The pastoral and the selfie

While talking a walk in the Agri-Horticultural Gardens today, I stopped to look at the fountains. I drank them in Sated, I began to get bored. The pastoral (refers to the countryside, specially an idealized view) is good in spells, but to truly enjoy it you need to get back to the real world. Only then when you return to the pastoral, will you truly enjoy it. That’s why people get bored in retirement.

How the brain milks more with time in the pastoral

I think the brain needs stimulation, so if you stay at a natural spot long enough, you will find yourself observing more details. I then noticed how the fountain spurted out of the water and how drops were left when it’s power was cut.

I saw tree roots half submerged in the water, and the froth by the waterside. I wondered which tree was this, which had roots in water, contrary to what we were taught in school. Nature too is adaptable. There was a positive ecosystem- a plant was growing at the foot of the tree, and another in the middle.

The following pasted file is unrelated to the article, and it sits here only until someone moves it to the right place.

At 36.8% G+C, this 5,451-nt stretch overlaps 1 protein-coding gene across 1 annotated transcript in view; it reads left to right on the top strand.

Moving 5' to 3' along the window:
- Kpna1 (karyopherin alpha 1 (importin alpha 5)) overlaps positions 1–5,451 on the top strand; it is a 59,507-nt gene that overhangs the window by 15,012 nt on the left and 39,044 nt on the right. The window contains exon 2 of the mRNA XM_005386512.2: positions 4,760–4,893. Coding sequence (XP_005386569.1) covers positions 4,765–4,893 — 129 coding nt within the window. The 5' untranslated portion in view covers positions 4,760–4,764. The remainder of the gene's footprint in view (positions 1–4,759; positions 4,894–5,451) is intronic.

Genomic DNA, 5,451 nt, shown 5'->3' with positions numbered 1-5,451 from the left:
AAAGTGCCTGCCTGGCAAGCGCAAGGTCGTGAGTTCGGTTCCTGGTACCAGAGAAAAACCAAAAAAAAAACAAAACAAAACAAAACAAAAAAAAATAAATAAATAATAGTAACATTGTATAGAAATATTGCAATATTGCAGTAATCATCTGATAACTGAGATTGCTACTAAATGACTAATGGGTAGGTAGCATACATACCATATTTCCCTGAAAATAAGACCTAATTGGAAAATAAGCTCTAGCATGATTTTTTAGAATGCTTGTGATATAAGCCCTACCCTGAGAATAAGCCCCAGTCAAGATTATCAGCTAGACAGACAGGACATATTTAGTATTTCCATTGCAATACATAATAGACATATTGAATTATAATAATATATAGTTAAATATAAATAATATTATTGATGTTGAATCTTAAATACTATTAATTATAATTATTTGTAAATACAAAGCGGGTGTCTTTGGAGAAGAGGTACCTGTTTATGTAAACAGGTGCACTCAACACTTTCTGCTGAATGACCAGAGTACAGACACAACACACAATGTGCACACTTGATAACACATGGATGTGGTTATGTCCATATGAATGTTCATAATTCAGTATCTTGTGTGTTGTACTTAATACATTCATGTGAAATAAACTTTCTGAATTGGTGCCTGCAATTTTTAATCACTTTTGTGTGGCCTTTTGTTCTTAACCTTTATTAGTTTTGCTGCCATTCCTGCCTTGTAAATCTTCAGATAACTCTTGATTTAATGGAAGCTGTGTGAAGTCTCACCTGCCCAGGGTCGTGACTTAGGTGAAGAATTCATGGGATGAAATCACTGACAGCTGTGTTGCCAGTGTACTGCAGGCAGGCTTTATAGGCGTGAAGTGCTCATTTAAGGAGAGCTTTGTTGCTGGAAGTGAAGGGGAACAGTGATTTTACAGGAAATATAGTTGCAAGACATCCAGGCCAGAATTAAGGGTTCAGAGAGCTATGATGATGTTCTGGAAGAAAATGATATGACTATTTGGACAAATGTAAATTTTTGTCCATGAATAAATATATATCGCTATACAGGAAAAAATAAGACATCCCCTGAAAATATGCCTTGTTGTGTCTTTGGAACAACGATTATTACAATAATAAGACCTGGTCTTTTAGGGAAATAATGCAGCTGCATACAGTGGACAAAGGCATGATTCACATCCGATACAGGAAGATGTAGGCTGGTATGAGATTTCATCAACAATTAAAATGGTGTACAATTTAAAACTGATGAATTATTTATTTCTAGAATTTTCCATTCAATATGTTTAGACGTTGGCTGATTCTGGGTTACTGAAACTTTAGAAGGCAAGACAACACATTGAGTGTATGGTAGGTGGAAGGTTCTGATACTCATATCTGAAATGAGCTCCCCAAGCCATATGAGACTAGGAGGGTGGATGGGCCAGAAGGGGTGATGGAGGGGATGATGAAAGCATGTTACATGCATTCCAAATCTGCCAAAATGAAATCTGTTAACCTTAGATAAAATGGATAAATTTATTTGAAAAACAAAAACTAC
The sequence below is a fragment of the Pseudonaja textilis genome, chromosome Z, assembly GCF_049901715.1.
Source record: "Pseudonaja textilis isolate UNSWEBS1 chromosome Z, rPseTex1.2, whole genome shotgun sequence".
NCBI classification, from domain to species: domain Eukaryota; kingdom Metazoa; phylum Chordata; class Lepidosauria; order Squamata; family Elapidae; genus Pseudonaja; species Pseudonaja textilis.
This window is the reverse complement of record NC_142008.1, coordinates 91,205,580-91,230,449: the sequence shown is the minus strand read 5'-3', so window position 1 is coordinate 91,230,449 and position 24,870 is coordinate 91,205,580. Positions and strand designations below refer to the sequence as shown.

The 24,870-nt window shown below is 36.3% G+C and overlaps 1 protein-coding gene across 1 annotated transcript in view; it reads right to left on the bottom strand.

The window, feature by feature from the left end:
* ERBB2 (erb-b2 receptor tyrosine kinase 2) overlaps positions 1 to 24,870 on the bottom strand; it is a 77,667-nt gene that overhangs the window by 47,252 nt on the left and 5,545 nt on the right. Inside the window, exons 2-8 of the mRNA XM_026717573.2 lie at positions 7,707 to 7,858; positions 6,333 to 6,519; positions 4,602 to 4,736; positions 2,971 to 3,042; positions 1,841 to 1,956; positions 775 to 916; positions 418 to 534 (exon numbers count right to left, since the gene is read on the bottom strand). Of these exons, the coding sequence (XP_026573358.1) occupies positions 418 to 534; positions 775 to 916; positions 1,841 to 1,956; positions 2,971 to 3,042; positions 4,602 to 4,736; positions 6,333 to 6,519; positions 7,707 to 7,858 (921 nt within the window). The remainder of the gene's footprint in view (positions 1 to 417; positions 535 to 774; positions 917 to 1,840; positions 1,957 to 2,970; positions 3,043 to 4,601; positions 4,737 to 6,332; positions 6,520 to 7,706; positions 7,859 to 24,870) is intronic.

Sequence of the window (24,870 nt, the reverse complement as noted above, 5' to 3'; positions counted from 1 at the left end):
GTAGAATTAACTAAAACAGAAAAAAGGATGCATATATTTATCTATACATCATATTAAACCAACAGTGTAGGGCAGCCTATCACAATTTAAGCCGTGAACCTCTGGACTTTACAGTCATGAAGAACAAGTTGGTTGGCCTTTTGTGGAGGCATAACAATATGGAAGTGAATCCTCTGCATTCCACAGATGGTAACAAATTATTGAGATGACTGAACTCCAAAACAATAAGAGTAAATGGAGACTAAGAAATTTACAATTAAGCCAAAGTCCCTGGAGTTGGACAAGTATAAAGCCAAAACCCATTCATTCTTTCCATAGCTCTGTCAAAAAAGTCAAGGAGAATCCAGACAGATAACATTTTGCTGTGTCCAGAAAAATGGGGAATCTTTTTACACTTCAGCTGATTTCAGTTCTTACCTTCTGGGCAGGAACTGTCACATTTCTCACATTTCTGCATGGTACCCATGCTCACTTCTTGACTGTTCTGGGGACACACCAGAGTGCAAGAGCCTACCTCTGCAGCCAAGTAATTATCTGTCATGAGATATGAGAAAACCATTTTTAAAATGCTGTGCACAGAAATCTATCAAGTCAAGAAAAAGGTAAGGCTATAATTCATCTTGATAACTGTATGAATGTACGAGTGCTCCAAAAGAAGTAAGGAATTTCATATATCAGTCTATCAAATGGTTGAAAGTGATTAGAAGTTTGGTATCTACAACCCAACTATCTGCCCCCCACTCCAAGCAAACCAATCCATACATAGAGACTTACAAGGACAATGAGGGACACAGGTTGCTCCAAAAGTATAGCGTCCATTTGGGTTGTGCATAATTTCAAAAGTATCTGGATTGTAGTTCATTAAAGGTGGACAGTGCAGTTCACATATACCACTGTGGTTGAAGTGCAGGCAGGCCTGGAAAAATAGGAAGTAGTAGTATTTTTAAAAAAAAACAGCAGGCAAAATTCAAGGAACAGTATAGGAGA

Engaging with nature

I of course took photos. Am not too good at taking selfies so I didn’t take those. Finally, I wrote a poem to pass the time.

Piston power

Pistol in a rush

Squirting in air

The end is as sudden

Drops remain.

Perhaps those who can’t write, take photos to engage with their surroundings.

After all, the fountain was just there. I couldn’t talk to it, it wouldn’t reply. I couldn’t touch it, it was too far away.

Why we take selfies

Those who can, write and those who can’t, click. With a selfie, you’re truly part of the surrounding. It’s proof that you went to a place, so it has Facebook flaunt value. You look better in an attractive surrounding. Clicking yourself in a new locale is an excuse to indulge in narcissism.

Wonder whether we’ll end up like Narcissus. He too was fascinated by himself in the pastoral- the original natural selfie taker.

Romance and the pastoral

My favourite feminist, Germaine Greer, famously said, “Romance is the bourgeois version of the pastoral.” The media and we ourselves build up romance as the ideal, but how long can you koochie koo before you choke on mush and want to roll up your sleeves and get back to work? Long enough to take a welfie, probably.

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